• Frank Furedi
  • Frank Furedi
  • Sociologist, commentator and author

Fifty Shades Of Grey: Why has porn become mainstream?

Porn once regarded as a “dirty hidden secret” is now widely celebrated and the lines between pornographic and mainstream culture have become increasingly blurred.

Sociologist Frank Furedi, from the University of Kent, blames a “disorientation in society” where sex has become fetishised and detached from relationships.

“I think one of the sad things that have occurred is it [sex] has become estranged from relationships,” he told IBTimes UK.

“I think once sex has required its own autonomy it can go in any kind of direction. There’s always been a sense of interest in erotica and marginal interest in images that create taboos. But the constraints that would have existed have gradually eroded and has become commercialised and it has become an industry in its own right.

“But also more tragically in my opinion – it has become normalised so that sex becomes this kind of area that anything goes.

“I never realised what was going on until I began to hear young guys talking about ‘my pornography’ like ‘my dog’ without any hint of embarrassment.

“I remember researching my book on paranoid parenting, bringing up children, and a lot of parents thought that pornography was a normal healthy feature of life.

“Seven years ago I was in Amsterdam and a group of women thought it was very good for their daughters to see feminist porn, which was the first time I have ever heard anything like that, which was pro-woman pornography.”

Furedi believes pornography does affect relationships, especially loving ones, and the way people view sex.

“I’m not puritanical at all. I don’t have any problems with promiscuity but there is a difference between having an interest in sex and regarding sex as a kind of performance – while all the time you are having sex, your mind is somewhere else.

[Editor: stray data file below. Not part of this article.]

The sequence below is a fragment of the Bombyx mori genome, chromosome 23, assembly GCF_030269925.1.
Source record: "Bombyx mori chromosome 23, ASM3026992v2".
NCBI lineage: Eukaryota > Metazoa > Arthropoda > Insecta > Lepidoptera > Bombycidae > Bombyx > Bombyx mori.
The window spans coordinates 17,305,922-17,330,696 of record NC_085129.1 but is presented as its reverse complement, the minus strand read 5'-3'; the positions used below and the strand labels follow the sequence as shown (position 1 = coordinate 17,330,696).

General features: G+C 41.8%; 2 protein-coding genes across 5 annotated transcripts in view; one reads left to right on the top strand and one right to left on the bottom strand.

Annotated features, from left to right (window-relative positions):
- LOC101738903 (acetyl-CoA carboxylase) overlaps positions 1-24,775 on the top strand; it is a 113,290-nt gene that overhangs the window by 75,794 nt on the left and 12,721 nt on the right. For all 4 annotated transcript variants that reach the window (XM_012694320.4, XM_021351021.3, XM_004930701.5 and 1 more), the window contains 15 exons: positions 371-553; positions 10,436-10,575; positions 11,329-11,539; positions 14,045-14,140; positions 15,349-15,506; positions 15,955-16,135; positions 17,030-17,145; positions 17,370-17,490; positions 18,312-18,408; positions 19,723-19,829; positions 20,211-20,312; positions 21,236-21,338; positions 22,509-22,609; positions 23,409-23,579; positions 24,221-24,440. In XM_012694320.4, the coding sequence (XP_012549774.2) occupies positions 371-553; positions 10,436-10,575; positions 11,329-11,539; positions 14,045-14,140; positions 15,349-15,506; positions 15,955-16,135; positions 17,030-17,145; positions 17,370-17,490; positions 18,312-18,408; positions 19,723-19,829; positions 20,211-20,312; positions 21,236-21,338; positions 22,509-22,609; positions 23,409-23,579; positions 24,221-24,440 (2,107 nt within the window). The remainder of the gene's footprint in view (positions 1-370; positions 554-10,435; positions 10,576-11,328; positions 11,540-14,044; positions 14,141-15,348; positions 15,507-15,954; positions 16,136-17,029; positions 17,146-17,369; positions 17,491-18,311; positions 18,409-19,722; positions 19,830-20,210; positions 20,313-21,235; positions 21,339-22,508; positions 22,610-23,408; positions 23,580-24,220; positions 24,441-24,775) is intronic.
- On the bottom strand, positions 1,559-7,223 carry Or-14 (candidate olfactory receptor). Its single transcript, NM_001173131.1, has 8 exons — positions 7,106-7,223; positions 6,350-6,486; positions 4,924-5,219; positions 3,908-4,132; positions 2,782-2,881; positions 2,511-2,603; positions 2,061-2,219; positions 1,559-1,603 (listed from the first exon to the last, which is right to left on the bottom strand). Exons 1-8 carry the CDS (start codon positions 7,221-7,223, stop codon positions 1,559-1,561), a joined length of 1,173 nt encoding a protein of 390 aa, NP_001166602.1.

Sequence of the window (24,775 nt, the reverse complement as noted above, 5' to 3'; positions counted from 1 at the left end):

“Your sexual behaviour has become subject to and influenced by pornographic values like you are imagining yourself to be a stupid actor in a pornographic melodrama.”

His view is echoed by Jason Royce, director of Christian youth project Romance Academy, who said sexual expectations among young adults are often defined by what they see on screen.

“Lads see what happens in porn and expect to be able to act out those things with girls. Girls often believe that this is also how they should behave, even though these behaviours are often deeply misogynistic and even dehumanising for them.”

Forget about censorship

Furedi said education, rather than censorship, is the best way to educate young people about the dangers of pornography.

“Censorship is not going to work. That’s not to say responsible parents don’t have a role to play.

“I always remember when my son was at school and one of the boys sniggered about pornography and the teacher said ‘well, we live in a pornographic world – that’s the way it is – you can look at it as long as you understand it’s got nothing to do with real sex in the real world” which I thought I was a smart way of dealing with it.

“I think education is key rather than play the role of second rate priests. But unfortunately I think it’s too little too late, the world has allowed itself to be so immersed in this pornographic culture and schools will not be particularly effective in countering that.

“But what we can do is educate our children to be independent and critical thinkers and to have a real knowledge to be able to handle stuff like this.”

And as for Fifty Shades Of Grey he added: “It is like the 21st-century equivalent of ‘risque’ that is culturally affirmed if not yet celebrated.”

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